School choice bill passes the test in North Carolina | WORLD
Sound journalism, grounded in facts and Biblical truth | Donate

School choice bill passes the test in North Carolina


WORLD Radio - School choice bill passes the test in North Carolina

Gov. Roy Cooper chooses not to veto the legislature’s plan to expand the state’s universal education savings account program

North Carolina Governor Roy Cooper Associated Press/Photo by Gary D. Robertson

MARY REICHARD, HOST: It’s Tuesday the 3rd day of October, 2023.

You’re listening to The World and Everything in It and we’re glad you’re along with us today. Good morning, I’m Mary Reichard.

NICK EICHER, HOST: And I’m Nick Eicher.

First up, a legislative win for school choice. North Carolina students can now access a universal education savings account program.

At the end of September, state legislators passed a budget bill that included the program, and Gov. Roy Cooper allowed the bill to become law without signing it.

Some experts think North Carolina’s program could be one of the biggest in the country … and other states are taking notice. Like Texas which is having a special legislative session on school choice this month. They join a growing number of states expanding school choice for families.

REICHARD: Joining us now to talk about the state of school choice in America is Amber Northern. She’s the senior vice president for research at the Thomas B. Fordham Institute. Amber, good morning.

AMBER NORTHERN: Good morning. Nice to be here, Mary.

REICHARD: What is significant about the timing and circumstances of North Carolina’s new school choice program?

NORTHERN: I think that they listened to their constituents and the and the families who live in North Carolina. There had been a pretty overwhelming response, they used to have a smaller program, and there was a waiting list and parents were very excited about this program. And basically, they listened and they extended the program basically tripled the funding. And I think that overall, it's been well received. Well, obviously, we'll get into the debates around, you know, the for and against, but what's significant to me is yes, that that North Carolina actually did something that Texas has not been able to do, which Texas is supposed to be the, you know, the redder state. But but North Carolina took its cues and expanded a popular program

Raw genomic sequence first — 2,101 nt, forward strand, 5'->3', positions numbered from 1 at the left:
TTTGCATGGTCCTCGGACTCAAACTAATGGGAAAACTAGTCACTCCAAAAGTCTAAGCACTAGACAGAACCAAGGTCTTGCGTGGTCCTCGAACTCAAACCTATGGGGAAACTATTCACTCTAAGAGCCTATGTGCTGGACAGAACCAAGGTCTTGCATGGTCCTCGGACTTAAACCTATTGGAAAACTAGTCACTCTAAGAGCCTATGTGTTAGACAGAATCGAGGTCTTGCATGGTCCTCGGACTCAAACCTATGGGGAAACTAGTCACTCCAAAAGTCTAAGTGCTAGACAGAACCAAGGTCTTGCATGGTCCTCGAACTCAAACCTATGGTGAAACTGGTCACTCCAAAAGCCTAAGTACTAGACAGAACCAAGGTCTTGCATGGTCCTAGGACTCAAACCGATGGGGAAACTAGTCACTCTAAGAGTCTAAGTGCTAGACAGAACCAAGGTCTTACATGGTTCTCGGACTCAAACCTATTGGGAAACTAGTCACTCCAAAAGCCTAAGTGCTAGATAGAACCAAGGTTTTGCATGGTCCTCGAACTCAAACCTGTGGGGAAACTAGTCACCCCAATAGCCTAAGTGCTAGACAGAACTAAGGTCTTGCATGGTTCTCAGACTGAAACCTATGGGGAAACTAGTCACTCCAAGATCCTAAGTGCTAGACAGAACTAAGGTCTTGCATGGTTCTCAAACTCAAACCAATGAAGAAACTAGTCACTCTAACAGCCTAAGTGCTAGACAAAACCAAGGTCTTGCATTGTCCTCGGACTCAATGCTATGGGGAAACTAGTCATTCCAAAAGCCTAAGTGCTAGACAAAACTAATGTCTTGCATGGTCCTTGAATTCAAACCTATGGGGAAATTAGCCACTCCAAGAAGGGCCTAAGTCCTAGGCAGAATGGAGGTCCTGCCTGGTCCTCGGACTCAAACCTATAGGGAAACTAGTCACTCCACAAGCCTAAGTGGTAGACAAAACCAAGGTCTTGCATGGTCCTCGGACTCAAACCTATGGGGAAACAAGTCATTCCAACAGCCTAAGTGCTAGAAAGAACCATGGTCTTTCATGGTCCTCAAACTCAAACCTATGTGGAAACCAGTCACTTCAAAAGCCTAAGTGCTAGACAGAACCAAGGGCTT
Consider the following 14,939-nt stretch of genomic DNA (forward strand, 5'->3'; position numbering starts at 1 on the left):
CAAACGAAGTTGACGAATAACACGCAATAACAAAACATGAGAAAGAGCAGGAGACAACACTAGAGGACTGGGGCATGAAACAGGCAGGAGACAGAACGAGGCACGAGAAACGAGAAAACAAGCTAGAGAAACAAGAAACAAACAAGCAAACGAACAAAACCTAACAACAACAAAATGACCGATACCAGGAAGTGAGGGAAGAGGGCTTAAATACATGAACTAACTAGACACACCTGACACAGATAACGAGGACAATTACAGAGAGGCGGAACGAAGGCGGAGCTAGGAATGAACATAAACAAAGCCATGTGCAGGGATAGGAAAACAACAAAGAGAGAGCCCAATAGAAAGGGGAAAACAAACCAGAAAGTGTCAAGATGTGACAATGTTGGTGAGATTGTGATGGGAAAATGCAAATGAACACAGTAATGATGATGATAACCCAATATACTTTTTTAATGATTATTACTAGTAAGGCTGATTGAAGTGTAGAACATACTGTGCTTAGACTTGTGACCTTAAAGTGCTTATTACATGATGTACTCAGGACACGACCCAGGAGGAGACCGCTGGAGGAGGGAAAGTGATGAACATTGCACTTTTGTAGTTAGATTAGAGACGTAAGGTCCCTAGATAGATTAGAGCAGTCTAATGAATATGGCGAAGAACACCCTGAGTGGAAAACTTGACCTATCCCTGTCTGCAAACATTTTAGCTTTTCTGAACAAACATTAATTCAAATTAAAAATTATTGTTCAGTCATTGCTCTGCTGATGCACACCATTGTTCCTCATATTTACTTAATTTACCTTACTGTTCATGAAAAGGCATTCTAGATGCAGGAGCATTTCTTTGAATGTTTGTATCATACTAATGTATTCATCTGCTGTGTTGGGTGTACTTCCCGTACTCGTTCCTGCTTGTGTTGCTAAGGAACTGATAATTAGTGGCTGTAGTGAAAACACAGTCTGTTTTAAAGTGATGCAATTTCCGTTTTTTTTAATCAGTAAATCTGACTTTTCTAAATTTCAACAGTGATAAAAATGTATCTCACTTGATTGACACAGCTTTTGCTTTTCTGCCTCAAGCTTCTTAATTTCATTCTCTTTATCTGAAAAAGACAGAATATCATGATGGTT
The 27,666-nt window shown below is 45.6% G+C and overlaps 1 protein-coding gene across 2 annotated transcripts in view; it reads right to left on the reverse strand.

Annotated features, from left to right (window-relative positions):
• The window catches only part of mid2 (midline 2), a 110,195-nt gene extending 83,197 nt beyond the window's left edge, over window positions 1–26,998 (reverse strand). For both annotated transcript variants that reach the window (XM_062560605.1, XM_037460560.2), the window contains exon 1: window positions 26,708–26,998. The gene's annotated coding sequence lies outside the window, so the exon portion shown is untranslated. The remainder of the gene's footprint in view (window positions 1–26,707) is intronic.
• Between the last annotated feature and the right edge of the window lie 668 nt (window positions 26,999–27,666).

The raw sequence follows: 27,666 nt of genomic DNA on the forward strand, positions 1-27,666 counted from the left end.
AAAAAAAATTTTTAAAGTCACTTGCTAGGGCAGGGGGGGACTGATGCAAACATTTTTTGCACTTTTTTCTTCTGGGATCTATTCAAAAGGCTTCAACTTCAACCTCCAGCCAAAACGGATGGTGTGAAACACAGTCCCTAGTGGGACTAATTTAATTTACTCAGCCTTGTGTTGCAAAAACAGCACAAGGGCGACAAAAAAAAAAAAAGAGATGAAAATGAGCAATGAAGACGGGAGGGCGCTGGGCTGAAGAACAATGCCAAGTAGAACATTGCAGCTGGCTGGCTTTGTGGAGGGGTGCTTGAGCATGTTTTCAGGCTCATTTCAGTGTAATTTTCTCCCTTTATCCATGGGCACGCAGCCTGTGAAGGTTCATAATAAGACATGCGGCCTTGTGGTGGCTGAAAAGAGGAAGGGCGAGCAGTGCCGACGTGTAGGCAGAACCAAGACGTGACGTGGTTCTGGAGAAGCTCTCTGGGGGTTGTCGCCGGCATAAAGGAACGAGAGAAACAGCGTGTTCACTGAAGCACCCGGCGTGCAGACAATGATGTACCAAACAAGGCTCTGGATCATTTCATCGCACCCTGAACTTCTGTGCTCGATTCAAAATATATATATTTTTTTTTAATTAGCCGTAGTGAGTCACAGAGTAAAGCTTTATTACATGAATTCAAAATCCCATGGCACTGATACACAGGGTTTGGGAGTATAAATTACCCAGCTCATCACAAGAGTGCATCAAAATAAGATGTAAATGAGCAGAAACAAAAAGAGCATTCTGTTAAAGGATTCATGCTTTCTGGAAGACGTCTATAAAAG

REICHARD: When Gov. Cooper in North Carolina announced he would not veto the budget bill, he said the school choice provision, and I’ll quote him here, “seriously shortchanges” North Carolina schools. What does he mean by that, and is his concern reasonable?

NORTHERN: I think there's a misunderstanding that school systems are set up to benefit adults. And in this case, they're not. I mean, they're supposed to be serving students. And so if you think that you're robbing public schools to give money to private schools, then you know, that's where you say, oh, it's shortchanges students. But if you think that, you know, parents should be able to spend what's public money delegated to their child, how they, you know, would like to spend it, then you're you don't see it as a short change. And what I've seen other folks make a very good point is that we already have a good model with this with Pell Grants. I mean, Pell Grants, families, students are allowed to take those federal monies, to any public or private school that they'd like to use the money. Same for Headstart in the pre-k space. I mean, when you get a Headstart Grant, you're able to use that for a private or a public program. So it's not as if we don't have precedent here with these types of programs. And what's good about the North Carolina model is It's means-tested. So, you know, although all families can apply, you're gonna get a lot less if you're a wealthy family versus if you're not.